1. Identify who can be paid a benefit and in what circumstances
    2. Understand and apply the rules surrounding pensions
    3. Understand the type of pensions that can be paid
    4. Explain when super assets can be accessed to commence a pension
    5. Know the steps to commencing a pension and be able to implement them
    6. Gauge the impact of the changes announced in the Simpler Super regime
    7. Identify the key taxation issues for pensions
    8. Determine tax liability of SMSF
    9. Describe how income & gains on pension assets are exempt from tax
    10. Use reserves effectively
    11. Formulate an effective investment strategy for pension assets
    12. Evaluate the tax considerations using super for estate planning purposes
    13. Explain how the new rules impact these strategies going forward
    14. Be able to practically deal with winding up a SMSF
    15. Examine the detail to detemine extent of application of NSW Succession Act to SMSF trustees and compare to existing rules in various states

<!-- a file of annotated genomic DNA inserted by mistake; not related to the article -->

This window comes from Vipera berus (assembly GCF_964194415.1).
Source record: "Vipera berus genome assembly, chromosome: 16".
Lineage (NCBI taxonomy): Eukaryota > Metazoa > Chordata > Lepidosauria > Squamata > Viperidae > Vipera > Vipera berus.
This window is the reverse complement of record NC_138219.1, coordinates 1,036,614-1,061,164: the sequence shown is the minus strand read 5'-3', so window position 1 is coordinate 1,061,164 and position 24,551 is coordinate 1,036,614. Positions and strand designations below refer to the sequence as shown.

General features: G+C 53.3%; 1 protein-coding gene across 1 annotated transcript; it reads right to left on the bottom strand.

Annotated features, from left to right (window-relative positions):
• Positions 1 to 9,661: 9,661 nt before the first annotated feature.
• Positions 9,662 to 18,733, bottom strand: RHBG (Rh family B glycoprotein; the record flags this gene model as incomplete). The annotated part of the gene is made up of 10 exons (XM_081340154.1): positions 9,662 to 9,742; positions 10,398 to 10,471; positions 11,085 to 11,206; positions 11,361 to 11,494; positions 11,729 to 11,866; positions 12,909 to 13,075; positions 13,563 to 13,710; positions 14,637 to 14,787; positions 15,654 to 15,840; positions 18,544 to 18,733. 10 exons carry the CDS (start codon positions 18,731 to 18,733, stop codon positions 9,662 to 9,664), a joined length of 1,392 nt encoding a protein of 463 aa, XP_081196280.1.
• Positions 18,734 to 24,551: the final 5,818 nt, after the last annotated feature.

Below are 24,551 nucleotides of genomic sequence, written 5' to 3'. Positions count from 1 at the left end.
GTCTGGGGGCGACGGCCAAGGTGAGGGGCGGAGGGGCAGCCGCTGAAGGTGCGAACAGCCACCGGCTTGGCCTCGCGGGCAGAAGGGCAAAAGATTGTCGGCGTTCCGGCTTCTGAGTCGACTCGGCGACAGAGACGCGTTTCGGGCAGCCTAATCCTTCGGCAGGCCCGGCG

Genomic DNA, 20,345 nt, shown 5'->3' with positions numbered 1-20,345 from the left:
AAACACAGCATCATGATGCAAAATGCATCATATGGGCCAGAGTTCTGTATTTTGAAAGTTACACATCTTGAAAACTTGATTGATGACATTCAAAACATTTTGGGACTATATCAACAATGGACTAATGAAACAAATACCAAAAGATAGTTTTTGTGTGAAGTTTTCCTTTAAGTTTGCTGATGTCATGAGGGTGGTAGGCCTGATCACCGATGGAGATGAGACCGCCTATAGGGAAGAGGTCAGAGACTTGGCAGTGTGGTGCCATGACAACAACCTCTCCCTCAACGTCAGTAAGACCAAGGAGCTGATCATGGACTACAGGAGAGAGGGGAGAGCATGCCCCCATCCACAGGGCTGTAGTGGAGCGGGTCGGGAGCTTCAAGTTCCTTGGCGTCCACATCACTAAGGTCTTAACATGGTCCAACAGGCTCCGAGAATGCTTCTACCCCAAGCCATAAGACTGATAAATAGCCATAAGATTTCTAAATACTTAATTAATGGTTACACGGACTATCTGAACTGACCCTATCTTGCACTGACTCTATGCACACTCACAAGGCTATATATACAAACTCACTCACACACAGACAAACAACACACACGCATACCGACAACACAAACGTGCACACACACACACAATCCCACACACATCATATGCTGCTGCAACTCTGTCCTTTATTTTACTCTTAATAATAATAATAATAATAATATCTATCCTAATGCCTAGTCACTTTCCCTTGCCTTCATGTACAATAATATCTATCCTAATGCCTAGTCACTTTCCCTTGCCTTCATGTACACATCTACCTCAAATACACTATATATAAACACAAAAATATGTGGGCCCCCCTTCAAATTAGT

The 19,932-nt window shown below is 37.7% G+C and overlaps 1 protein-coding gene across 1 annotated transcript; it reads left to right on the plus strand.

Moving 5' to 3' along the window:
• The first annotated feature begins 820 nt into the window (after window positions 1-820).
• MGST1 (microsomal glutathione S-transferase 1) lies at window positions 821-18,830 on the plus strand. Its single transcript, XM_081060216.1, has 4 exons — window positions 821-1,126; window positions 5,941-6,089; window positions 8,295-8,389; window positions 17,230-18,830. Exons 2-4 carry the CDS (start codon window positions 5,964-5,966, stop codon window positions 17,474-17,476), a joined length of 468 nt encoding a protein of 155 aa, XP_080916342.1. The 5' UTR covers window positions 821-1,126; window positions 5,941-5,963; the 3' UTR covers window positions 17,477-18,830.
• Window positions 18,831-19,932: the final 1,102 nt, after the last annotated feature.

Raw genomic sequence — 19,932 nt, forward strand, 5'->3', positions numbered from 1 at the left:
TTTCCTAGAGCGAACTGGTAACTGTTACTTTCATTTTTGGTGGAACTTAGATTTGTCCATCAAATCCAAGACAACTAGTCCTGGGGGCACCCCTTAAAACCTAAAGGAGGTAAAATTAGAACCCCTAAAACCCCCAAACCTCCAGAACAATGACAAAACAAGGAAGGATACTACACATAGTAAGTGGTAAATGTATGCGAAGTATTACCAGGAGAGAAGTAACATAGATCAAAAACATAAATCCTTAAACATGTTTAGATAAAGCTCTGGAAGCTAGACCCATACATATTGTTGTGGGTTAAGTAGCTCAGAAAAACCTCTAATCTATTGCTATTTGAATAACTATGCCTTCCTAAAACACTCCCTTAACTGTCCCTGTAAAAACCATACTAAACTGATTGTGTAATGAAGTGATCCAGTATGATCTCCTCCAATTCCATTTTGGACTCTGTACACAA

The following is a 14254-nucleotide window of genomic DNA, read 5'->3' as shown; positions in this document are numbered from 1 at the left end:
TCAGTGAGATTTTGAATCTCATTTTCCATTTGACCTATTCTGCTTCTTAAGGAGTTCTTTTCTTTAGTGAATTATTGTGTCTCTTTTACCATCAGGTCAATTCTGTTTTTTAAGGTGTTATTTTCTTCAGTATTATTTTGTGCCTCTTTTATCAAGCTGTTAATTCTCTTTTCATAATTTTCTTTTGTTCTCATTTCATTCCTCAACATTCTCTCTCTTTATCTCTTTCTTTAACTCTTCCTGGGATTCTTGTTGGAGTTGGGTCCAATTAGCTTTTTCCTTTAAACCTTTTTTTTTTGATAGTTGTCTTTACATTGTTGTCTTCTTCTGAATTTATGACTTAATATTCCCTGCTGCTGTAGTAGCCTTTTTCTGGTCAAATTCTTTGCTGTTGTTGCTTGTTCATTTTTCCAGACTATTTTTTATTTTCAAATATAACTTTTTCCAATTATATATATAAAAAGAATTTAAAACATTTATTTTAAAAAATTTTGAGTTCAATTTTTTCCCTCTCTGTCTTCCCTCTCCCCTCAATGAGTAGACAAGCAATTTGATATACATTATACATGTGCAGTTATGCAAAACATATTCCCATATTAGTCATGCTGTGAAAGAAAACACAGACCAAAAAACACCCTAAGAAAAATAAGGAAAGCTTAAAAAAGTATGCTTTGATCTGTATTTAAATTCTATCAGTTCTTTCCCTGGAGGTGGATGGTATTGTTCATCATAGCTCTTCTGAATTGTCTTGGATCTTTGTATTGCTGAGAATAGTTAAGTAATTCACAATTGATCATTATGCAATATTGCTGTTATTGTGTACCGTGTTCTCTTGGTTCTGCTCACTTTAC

16. Deal with super assets and super as a national estate asset
    17. Examine Binding Financial Agreements
    University Graduate Attributes

    No information currently available.

  • Learning Resources
    Required Resources
    Text Books (s)
    CCH Australian Superannuation Legislation latest Edition
    CCH Australia Master Superannuation Guide latest Edition

    Readings
    Required and additional readings are provided to students.
    Recommended Resources
    CCH Master Tax Guide
  • Learning & Teaching Activities
    Learning & Teaching Modes
    Due to the intensive nature of this course it is a requirement that participants attend 100% of the scheduled seminars. Consideration will be given to medical and compassionate reasons for non attendance but supporting documentation will need to be presented with these requests. If 100% attendance is not met participants will be ineligible to sit for the exam. Participants in this course are generally from a working background therefore work commitments do not exempt students from this attendance requirement.